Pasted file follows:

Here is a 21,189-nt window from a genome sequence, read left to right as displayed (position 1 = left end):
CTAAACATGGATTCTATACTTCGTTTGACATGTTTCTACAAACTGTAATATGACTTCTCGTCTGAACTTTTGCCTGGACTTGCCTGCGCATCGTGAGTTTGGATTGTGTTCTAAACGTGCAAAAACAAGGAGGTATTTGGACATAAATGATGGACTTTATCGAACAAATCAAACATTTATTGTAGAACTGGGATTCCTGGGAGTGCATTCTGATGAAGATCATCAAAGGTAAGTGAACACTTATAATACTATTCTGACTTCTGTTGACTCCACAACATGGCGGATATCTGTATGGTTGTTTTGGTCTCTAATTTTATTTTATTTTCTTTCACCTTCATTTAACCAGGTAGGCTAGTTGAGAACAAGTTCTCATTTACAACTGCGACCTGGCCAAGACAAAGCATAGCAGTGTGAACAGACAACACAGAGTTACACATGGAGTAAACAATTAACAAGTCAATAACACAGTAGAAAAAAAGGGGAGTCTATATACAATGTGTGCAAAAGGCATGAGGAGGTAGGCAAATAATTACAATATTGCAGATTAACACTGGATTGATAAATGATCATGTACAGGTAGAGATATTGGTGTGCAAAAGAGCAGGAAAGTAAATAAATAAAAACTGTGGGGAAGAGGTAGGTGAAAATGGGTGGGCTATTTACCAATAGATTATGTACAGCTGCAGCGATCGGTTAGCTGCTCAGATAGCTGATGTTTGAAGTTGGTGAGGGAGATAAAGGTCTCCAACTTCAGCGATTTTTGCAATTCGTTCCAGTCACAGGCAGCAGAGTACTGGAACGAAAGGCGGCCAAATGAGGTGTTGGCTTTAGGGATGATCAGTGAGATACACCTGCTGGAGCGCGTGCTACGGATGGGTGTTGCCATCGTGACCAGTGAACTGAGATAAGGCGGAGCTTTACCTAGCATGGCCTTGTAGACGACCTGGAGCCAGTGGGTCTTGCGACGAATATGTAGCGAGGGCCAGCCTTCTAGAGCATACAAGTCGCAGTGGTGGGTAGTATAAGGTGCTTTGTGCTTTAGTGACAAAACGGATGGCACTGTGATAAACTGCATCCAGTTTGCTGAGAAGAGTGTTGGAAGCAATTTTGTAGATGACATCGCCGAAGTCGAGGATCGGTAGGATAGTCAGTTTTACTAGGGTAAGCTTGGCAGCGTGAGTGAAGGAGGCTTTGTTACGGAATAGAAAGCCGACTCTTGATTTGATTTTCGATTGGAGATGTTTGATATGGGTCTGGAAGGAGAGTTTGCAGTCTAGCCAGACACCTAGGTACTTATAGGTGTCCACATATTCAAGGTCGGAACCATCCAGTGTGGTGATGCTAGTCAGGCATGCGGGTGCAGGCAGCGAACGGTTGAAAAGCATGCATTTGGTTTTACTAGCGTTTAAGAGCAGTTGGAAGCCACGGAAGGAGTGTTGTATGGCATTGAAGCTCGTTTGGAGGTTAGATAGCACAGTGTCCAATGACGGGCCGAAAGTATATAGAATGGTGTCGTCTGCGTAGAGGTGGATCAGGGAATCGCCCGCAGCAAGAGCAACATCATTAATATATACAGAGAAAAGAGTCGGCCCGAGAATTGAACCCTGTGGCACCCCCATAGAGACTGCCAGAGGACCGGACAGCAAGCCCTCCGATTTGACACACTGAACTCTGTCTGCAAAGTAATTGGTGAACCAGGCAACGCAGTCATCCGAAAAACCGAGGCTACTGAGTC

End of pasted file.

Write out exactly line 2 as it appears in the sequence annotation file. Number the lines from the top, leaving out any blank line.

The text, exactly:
CTAAACATGGATTCTATACTTCGTTTGACATGTTTCTACAAACTGTAATATGACTTCTCGTCTGAACTTTTGCCTGGACTTGCCTGCGCATCGTGAGTTTGGATTGTGTTCTAAACGTGCAAAAACAAGGAGGTATTTGGACATAAATGATGGACTTTATCGAACAAATCAAACATTTATTGTAGAACTGGGATTCCTGGGAGTGCATTCTGATGAAGATCATCAAAGGTAAGTGAACACTTATAATACTATTCTGACTTCTGTTGACTCCACAACATGGCGGATATCTGTATGGTTGTTTTGGTCTCTAATTTTATTTTATTTTCTTTCACCTTCATTTAACCAGGTAGGCTAGTTGAGAACAAGTTCTCATTTACAACTGCGACCTGGCCAAGACAAAGCATAGCAGTGTGAACAGACAACACAGAGTTACACATGGAGTAAACAATTAACAAGTCAATAACACAGTAGAAAAAAAGGGGAGTCTATATACAATGTGTGCAAAAGGCATGAGGAGGTAGGCAAATAATTACAATATTGCAGATTAACACTGGATTGATAAATGATCATGTACAGGTAGAGATATTGGTGTGCAAAAGAGCAGGAAAGTAAATAAATAAAAACTGTGGGGAAGAGGTAGGTGAAAATGGGTGGGCTATTTACCAATAGATTATGTACAGCTGCAGCGATCGGTTAGCTGCTCAGATAGCTGATGTTTGAAGTTGGTGAGGGAGATAAAGGTCTCCAACTTCAGCGATTTTTGCAATTCGTTCCAGTCACAGGCAGCAGAGTACTGGAACGAAAGGCGGCCAAATGAGGTGTTGGCTTTAGGGATGATCAGTGAGATACACCTGCTGGAGCGCGTGCTACGGATGGGTGTTGCCATCGTGACCAGTGAACTGAGATAAGGCGGAGCTTTACCTAGCATGGCCTTGTAGACGACCTGGAGCCAGTGGGTCTTGCGACGAATATGTAGCGAGGGCCAGCCTTCTAGAGCATACAAGTCGCAGTGGTGGGTAGTATAAGGTGCTTTGTGCTTTAGTGACAAAACGGATGGCACTGTGATAAACTGCATCCAGTTTGCTGAGAAGAGTGTTGGAAGCAATTTTGTAGATGACATCGCCGAAGTCGAGGATCGGTAGGATAGTCAGTTTTACTAGGGTAAGCTTGGCAGCGTGAGTGAAGGAGGCTTTGTTACGGAATAGAAAGCCGACTCTTGATTTGATTTTCGATTGGAGATGTTTGATATGGGTCTGGAAGGAGAGTTTGCAGTCTAGCCAGACACCTAGGTACTTATAGGTGTCCACATATTCAAGGTCGGAACCATCCAGTGTGGTGATGCTAGTCAGGCATGCGGGTGCAGGCAGCGAACGGTTGAAAAGCATGCATTTGGTTTTACTAGCGTTTAAGAGCAGTTGGAAGCCACGGAAGGAGTGTTGTATGGCATTGAAGCTCGTTTGGAGGTTAGATAGCACAGTGTCCAATGACGGGCCGAAAGTATATAGAATGGTGTCGTCTGCGTAGAGGTGGATCAGGGAATCGCCCGCAGCAAGAGCAACATCATTAATATATACAGAGAAAAGAGTCGGCCCGAGAATTGAACCCTGTGGCACCCCCATAGAGACTGCCAGAGGACCGGACAGCAAGCCCTCCGATTTGACACACTGAACTCTGTCTGCAAAGTAATTGGTGAACCAGGCAACGCAGTCATCCGAAAAACCGAGGCTACTGAGTC